Fri. Apr 12th, 2024

[Review] Silence – Nintendo Switch

By HG Mike May13,2019

Nintendo Switch

Developed By : Daedalic Entertainment
Published By : Daedalic Entertainment
Category : Point-and-Click, Puzzle, Narrative
Release : Apr 10, 2019

Silence on the Nintendo Switch brings players a unique mix of beautiful story, stunning visuals, and a gameplay experience that might leave some more unsatisfied than fulfilled. As bombs of war rain down, brother and sister Noah and Renie seek safety inside a bomb shelter. As Renie falls apart with the sounds of the world outside, Noah looks for a story to tell his sister, to distract her. A story of the world Silence, a world that is the crossroads between life and death. When a bomb from the air raid hits extremely close to the shelter, their world is literally rocked and they find themselves thrust into this world of Silence, and Renie has gone missing. Noah pushes himself into this strange, unknown land that show’s its own markings of war and hard times.

As you play the game, you’ll encounter three different styles of playstyle while Silence tells it’s story. There are areas of puzzles that feel very point-and-clicky while being able to maneuver one of the characters around an area, there’s quick-time-event styled conversation choices you’ll have to make, and then there are cutscenes where the narrative simply drives itself. No matter which experience you’re in the middle of, you’ll be controlling one of three characters in the game : Noah, Renie, or their cute little dragon friend Spot. 

The puzzle sections are where you’ll be doing the most work. Here, you’ll be restricted to an area that fills the screen, and in some cases may even extend to a second screen-area. There will be some sort of task to complete, and scattered around are all the pieces that will build and build toward your ultimate solution. Things won’t be as easy as Noah needing to climb up a rock wall to an elevated surface and just pushing a rock over. You’ll end up actually solving a series of small almost mini-puzzles, all of which will incrementally move you towards what you ultimately need to do. These areas are extremely linear and entirely fixed, meaning you can’t skip around, you’ll need to solve each step in the right order.

Conversations and cutscenes will make up the rest of your time in Silence. They are the least interactive, but they are also what will make up the majority of what you’ll be doing in this game. Periodically, while two characters are conversing, you’ll be able to interject on one side of things. Whether the other character is sad, or has directly asked you a question, you’ll get a couple of options to choose from for a response.

Visually the game is extremely impressive. Whether it’s in the cutscenes or if you’re actually getting your hands dirty solving the puzzles, it’ll be hard to keep your jaw from dropping. Character models are done in a really great 3D rendering, while the backgrounds are all two-dimensional, yet often you’ll find that you can feel the depth. The story is strong, emotional and involving, with just the right amount of light humor sprinkled here and there to keep you wanting more.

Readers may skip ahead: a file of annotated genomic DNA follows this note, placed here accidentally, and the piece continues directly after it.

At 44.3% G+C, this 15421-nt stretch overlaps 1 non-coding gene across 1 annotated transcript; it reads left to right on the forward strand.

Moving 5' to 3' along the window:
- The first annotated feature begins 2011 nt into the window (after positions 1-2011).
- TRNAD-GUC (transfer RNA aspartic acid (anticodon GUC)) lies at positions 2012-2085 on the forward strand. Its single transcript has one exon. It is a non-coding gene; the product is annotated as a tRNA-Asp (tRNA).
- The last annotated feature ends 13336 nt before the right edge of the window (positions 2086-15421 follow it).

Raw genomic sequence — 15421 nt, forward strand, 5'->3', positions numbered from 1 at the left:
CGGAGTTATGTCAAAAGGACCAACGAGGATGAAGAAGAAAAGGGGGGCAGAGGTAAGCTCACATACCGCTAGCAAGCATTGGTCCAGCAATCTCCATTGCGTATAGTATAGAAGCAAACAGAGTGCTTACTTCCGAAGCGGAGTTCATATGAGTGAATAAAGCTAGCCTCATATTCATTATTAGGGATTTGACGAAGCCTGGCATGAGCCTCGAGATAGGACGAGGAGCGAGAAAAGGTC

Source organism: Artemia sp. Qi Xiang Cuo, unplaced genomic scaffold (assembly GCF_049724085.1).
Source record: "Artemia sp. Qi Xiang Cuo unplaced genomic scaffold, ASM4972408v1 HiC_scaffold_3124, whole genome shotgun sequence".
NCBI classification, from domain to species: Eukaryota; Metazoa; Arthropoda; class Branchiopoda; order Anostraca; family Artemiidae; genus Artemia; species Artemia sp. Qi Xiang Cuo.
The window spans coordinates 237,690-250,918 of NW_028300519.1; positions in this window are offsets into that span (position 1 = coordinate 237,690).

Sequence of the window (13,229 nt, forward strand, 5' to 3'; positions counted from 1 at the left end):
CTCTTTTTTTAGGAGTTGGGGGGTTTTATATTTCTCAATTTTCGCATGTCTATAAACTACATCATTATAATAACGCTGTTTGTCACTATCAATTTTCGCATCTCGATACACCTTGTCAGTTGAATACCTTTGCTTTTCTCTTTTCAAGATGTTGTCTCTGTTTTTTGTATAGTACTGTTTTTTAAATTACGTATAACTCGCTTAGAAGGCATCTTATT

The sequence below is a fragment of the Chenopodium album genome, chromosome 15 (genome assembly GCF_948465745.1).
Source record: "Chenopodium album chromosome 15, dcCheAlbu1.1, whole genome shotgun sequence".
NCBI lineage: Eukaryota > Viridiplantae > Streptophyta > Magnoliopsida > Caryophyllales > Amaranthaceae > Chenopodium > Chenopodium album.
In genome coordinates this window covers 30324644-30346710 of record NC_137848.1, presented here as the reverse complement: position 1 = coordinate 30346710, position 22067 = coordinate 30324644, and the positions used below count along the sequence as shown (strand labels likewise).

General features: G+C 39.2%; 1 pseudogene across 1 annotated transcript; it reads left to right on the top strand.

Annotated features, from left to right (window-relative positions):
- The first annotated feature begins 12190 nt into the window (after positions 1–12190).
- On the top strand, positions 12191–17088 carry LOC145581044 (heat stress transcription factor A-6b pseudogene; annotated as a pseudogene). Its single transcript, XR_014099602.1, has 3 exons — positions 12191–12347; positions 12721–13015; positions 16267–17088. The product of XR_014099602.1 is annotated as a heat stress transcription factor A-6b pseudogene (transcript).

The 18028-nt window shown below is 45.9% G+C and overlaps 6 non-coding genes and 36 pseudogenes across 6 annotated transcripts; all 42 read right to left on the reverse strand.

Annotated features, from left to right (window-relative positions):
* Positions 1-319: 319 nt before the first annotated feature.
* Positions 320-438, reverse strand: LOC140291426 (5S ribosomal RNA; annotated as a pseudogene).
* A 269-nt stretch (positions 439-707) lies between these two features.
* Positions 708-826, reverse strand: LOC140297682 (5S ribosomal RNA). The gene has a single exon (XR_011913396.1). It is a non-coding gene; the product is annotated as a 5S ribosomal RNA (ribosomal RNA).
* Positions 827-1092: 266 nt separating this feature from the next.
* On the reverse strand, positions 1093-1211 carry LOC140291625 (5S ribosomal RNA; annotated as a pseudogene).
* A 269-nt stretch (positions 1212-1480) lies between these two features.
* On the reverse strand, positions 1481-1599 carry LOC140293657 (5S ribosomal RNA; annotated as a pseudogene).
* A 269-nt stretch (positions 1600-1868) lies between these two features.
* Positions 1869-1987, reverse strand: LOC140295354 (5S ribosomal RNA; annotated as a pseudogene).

It’s at this point where I wish I could wrap a pretty little bow on the review and tell you to go and get this game. However, it’s what Silence doesn’t deliver on which make it hard to be a must-play title. For one part, the actual gameplay feels minimal and broken up. And when I say minimal, it’s more that the game as a whole is short, easily beatable in around six hours, give or take.

Here is where the big red flag comes for me, or rather two of them. In a game this quick, you expect multiple routes, tons of different paths for you to take letting you experience numerous outcomes. Unfortunately, that is not this game. Everything about Silence is extremely linear and narrow-minded as far as options. Even the conversation responses you’re given as choices aren’t that different, they’re just slight variations on the same option. For instance, in the opening portion, there is a point where Renie asks Noah to tell a story, and the two options Noah has to respond with are whether or not Renie would actually rather hear a song made by farts or a story told in burps.

Ultimately though, the hardest hitting point about this game is the price. For a game this short, with such low to non-existant replayability, to carry such a hefty price tag feels almost ridiculous, and it makes me so torn on Silence. It’s a truly beautiful game, visually and narratively, but it’s such a short journey it’s hard to recommend unless the game is coming your way on a sale or as a gift.


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By HG Mike

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